Montreuil is a suburb situated right against Paris, on the lower east side of the city. It is said to be one of the poorest and most dangerous areas in and around Paris. Its population is of a great diversity and is comprised of many newly arrived immigrants, mostly of African origins, from the Countries of the Maghreb and of Western Africa, which have a very diverse cultural and religious backgrounds. It is also an area of high level of drug dealing, and one does not really walk around in most of Montreuil at night. Some areas feel very sketchy and many buildings are insalubrious and being squatted, others have become high places of culture. There are no galleries or museums, but many artists reside in Montreuil and have open studios. Sometimes these artists and architects have even designed their habitation and it is frequent to see small artistic installations here and there. The municipality is has for a long time been communist. There are many little bistros and cafes where locals often naturally put-up gigs; improvised parks frequently spring up everywhere in vacant spaces, and the cultural life is palpable.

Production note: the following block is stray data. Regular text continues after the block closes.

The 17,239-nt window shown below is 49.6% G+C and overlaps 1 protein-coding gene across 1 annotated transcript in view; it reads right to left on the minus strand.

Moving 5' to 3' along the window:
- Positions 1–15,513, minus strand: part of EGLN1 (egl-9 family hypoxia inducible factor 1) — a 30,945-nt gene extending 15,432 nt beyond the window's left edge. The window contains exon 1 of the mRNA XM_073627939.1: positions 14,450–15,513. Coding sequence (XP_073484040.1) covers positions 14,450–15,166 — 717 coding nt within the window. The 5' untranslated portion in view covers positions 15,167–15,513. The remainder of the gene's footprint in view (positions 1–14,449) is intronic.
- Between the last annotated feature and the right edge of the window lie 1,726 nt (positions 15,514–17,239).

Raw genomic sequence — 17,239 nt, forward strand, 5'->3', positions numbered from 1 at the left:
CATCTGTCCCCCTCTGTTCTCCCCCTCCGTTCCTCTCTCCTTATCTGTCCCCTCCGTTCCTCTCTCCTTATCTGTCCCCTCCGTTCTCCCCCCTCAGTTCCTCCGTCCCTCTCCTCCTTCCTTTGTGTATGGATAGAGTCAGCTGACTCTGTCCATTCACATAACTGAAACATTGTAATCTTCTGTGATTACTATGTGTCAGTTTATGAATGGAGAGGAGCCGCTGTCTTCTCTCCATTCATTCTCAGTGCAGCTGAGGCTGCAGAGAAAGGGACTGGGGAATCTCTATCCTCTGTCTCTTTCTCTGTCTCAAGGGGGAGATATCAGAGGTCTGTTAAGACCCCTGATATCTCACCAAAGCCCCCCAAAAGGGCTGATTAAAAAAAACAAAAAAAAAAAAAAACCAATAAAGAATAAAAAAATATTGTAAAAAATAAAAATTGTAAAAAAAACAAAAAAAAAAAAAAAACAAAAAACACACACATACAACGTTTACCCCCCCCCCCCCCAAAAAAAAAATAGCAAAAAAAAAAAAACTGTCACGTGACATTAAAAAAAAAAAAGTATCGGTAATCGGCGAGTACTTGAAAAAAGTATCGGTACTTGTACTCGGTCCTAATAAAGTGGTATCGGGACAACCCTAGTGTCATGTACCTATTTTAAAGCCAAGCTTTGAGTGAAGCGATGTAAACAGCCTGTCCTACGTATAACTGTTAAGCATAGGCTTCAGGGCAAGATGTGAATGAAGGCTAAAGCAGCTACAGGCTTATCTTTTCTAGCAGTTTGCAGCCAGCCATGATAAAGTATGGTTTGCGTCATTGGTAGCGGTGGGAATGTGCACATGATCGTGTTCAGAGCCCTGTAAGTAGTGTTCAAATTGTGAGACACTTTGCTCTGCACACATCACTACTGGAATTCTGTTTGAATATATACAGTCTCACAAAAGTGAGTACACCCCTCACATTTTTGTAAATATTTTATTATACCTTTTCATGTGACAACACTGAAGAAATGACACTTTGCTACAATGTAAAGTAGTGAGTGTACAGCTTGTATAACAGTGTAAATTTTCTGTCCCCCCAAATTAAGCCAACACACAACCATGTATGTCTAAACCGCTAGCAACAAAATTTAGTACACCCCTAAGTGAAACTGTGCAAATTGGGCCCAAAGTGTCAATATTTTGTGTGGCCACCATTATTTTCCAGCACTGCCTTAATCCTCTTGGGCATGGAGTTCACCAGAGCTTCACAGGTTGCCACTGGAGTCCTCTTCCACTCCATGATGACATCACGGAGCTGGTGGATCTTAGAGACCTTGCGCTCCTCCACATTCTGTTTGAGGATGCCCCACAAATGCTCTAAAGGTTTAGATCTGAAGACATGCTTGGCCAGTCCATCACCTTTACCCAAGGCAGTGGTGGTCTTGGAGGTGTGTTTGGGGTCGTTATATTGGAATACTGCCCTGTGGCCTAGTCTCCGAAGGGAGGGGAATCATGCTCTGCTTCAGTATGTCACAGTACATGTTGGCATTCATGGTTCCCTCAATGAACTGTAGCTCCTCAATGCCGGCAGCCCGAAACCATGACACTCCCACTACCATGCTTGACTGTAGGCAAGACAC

In June, the city organizes a “vide-grenier”, literally an “emptying of the attic”, or small flee-market. On this occasion, the residents are invited to put-up a small stand, or cloth on the ground, in front of their residence. On this occasion, people sell whatever they don’t need anymore, much like people in the states put-up a yard-sale, only here, everybody does it at a fixed date and at one place. They are stands held by whole families, others comprised of bands of old coupes, and others of little children selling their toys. Usually, boys stay together and sell their video-games and baby-toys, while little girls sell their “girl-toys”, like make-up, dolls, cloths…They are also often adolescent groups selling all types of things from their house given by their parents, happy to see them “working”(in France, working under the age of 18 is prohibited). What is incredible is if you think of very small children who are left alone in the street. This seems completely natural when you are there, and you don’t think twice when you have to find the change yourself in their little box. But this is, in the eye of the media, the most dangerous area in and around Paris. This is made possible by the incredible strong sense of community one can sense during this little festival. Everybody talks to everyone, stands are held amongst neighbors, everyone “tutoies” everyone (as opposed to the “vous” which one usually has to employ)…They are also little stands in which one can buy, for nearly nothing, traditional drinks and snacks from whatever the country the neighbor who is selling it is from. One can always get very strong ginger juice called Gnamakoudji, or some “bissap”(a hibiscus flower drink) both of  which are very refreshing on these hot days of June. Other surrounding activities include concerts, often held by young teen-age bands. There is also a long street which is traditionally covered by a long quilt, for which people take off their shoes. Many young children hang-out there, and often only a couple of parents supervise the group. The rest of the street is usually covered by chalk drawings. On the same street is a table on which one can find free things and a couple of tables for the representation of local youth associations, which are often surrounded by large groups of kids and adolescents.